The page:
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Union Facts

Your Rights & FAQ

pencil-listWhen union bosses try to gain new union members and begin collecting their dues, they make a pitch to employees. But they usually only tell half of the story. Before signing anything or voting, employees should consider these points:

  1. If the union wins, can I drop out later if I decide that it isn’t worth the cost? Can I be forced to be a member of the union?
  2. If the union wins, will I still be able to negotiate for myself or represent myself if I have a grievance?
  3. Is there a contract between the union and the workers?
  4. Who sets the level of union dues?
  5. Can the union spend dues money on politics that I either don’t care about or oppose?
  6. What if there is a strike and I need to work?
  7. If the union wins, when will there be another election?
  8. Isn’t there any way of getting rid of a union if the workers become dissatisfied with it?
  1. If the union wins, can I drop out later if I decide that it isn’t worth the cost? Can I be forced to be a member of the union?
    The answer depends on where you live. In the 26 states that haven’t passed Right To Work laws, employees working under a “union shop” contract must either join the union and pay dues, or decide not to join the union and be forced to pay an “agency fee” (which is usually just slightly less than full dues). For employees in the 24 states with Right To Work laws, they are not required to pay either fee. Even then, the union remains the exclusive representative for all workers, even those who are not members, and employees who refuse to become members have no voting rights in union matters. Bottom line: Unionization is not like joining a club or trying out a new Internet service provider, where you can easily quit or stop paying if you aren’t satisfied.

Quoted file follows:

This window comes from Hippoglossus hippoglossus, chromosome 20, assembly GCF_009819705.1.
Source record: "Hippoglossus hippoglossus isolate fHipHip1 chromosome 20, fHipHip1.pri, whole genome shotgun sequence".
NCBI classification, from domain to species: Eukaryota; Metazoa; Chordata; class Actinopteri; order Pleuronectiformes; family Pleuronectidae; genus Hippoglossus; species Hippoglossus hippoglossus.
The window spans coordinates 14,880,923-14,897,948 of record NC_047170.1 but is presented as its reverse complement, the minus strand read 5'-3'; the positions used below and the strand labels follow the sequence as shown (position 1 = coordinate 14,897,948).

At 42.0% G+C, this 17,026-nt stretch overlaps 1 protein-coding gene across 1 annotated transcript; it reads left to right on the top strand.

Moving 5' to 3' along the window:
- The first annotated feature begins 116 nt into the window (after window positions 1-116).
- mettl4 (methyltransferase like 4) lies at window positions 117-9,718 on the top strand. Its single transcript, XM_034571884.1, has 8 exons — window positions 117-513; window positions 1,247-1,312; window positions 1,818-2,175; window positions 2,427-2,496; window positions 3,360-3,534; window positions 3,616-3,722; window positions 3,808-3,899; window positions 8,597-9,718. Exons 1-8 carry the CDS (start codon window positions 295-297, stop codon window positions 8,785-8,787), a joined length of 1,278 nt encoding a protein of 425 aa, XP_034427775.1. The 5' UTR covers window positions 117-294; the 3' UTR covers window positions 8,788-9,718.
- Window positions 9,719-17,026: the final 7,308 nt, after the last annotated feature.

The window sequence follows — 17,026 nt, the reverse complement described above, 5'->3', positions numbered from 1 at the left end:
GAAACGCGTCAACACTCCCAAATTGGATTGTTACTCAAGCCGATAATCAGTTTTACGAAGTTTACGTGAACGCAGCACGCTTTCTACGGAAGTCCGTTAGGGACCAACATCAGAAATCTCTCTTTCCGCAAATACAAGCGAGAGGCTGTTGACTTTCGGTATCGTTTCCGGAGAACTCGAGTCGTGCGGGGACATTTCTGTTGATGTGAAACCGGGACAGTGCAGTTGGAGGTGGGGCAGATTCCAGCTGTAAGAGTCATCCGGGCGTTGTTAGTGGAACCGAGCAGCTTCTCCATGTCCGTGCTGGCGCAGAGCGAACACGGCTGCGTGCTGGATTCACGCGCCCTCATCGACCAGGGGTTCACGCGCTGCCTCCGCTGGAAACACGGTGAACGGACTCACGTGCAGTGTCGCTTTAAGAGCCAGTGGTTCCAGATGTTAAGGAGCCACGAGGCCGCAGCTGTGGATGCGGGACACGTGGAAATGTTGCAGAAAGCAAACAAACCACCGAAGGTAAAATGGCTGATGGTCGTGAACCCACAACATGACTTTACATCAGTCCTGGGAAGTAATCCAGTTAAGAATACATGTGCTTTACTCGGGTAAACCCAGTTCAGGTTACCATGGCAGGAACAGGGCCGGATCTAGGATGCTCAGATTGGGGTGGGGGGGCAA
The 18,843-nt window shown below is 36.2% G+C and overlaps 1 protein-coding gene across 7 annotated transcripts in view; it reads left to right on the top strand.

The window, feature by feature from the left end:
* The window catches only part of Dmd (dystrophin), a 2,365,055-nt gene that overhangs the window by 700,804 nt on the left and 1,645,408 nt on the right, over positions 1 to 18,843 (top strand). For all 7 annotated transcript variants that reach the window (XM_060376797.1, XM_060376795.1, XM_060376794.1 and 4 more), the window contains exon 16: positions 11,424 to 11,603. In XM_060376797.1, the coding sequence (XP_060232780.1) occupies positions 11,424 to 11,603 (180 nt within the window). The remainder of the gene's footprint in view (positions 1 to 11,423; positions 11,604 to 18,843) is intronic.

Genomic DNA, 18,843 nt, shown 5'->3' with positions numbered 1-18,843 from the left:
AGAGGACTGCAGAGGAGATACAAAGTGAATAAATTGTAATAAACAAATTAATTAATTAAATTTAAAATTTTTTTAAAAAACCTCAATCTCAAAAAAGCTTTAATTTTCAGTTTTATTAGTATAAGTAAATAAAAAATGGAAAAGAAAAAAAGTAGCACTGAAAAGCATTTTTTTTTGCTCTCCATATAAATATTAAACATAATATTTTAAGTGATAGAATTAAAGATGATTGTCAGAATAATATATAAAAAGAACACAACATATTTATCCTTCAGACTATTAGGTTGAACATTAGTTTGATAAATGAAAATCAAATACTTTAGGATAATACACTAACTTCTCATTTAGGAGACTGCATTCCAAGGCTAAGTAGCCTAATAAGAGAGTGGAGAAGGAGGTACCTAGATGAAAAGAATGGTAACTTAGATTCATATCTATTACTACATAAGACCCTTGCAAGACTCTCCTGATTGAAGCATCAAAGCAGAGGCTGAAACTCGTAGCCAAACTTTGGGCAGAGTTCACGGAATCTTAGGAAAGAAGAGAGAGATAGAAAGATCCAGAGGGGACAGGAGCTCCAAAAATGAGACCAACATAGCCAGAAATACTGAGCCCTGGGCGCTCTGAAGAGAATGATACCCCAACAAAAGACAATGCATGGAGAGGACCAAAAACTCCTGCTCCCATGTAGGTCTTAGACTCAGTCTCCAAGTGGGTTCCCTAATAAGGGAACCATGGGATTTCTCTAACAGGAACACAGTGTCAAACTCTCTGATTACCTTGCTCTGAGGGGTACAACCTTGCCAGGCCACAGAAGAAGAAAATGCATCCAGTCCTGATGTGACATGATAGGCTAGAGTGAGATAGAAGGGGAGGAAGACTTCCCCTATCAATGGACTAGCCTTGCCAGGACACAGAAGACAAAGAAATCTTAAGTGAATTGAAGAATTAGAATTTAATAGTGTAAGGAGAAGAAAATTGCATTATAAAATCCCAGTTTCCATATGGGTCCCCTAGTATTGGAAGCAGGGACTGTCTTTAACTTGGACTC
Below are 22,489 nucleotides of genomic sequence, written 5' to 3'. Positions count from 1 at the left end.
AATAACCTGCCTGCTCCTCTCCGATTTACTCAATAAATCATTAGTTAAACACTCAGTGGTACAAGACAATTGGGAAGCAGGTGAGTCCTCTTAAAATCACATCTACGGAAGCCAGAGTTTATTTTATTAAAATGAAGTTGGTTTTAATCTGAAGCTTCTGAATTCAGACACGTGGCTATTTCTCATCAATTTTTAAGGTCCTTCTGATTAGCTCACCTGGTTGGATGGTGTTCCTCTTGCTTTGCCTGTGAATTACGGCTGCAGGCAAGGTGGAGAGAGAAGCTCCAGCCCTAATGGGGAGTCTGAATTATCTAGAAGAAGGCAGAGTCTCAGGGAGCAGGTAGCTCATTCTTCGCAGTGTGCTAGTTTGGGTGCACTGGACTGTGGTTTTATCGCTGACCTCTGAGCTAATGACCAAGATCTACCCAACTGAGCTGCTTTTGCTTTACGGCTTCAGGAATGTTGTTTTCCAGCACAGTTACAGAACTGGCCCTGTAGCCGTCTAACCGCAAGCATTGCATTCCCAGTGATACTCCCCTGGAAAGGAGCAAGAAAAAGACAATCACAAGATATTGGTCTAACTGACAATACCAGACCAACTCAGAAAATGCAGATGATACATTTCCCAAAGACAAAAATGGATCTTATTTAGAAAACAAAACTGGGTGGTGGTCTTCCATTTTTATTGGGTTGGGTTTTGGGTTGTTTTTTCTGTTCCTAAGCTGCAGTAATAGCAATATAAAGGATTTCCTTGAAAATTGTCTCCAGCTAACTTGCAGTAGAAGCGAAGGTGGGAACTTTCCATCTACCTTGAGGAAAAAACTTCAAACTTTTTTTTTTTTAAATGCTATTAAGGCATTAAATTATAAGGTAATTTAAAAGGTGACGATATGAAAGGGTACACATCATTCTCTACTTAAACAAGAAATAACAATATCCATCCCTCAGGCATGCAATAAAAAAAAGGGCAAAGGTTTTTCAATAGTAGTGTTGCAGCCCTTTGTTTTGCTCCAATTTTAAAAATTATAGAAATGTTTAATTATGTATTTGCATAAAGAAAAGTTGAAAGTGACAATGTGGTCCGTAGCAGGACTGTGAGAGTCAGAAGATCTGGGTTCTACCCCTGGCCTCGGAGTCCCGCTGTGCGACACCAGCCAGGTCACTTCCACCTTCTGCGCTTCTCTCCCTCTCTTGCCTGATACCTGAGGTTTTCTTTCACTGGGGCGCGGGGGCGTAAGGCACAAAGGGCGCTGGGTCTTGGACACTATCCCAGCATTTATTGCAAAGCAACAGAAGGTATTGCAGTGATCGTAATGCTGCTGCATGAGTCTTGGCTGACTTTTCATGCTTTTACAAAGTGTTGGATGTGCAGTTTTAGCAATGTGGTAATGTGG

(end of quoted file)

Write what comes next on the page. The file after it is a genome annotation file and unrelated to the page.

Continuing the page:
2. If the union wins, will I still be able to negotiate for myself or represent myself if I have a grievance?No. By law, the union becomes the exclusive representative for all of the employees in the bargaining unit, including those who did not want it. Therefore, individuals are prevented from attempting to negotiate for themselves if they think they can get a better schedule or payscale. They may not pursue a grievance or complaint on their own — the union representative has the right to be present even if the employee does not want them there.
  3. Is there a contract between the union and the workers?No. The union is not contractually liable to the workers. Its promises are not legally enforceable.
  4. Who sets the level of union dues?The union sets the dues, according to the terms of the union constitution and by-laws. In general, if the union local is part of an international union (such as the International Brotherhood of Teamsters), the international can require dues increases of all locals if delegates to a meeting of the international approve of a dues increase.
  5. Can the union spend dues money on politics that I either don’t care about or oppose?Yes. In one case decided by the Supreme Court, Communications Workers v. Beck, the union was found to be spending almost 80 percent of its dues money on matters unrelated to collective bargaining, such as campaign contributions. Under the law, if workers who are not union members object to the use of their money for things that are not directly related to collective bargaining, they are entitled to a refund of the portion of their dues spent on politics and other non-bargaining activities. When non-unionized workers have attempted to get their money back, they have usually met with opposition and stonewalling from union officials.
  6. What if there is a strike and I need to work?The union can legally fine members who return to work during a strike. Non-members cannot be fined or threatened under the law, but unions have been found guilty of doing so anyway.
  7. If the union wins, when will there be another election?Union elections aren’t like political elections, where regular elections are held to see if the voters want to keep someone in office. Once a union is certified as the exclusive representative of the employees, it remains so indefinitely.
  8. Isn’t there any way of getting rid of a union if the workers become dissatisfied with it?Yes. Workers can petition a government agency, the National Labor Relations Board, for a decertification election. That requires getting at least 30 percent of the employees to sign cards calling for such an election. The union will, of course, actively oppose decertification, and the people who support it often face harassment.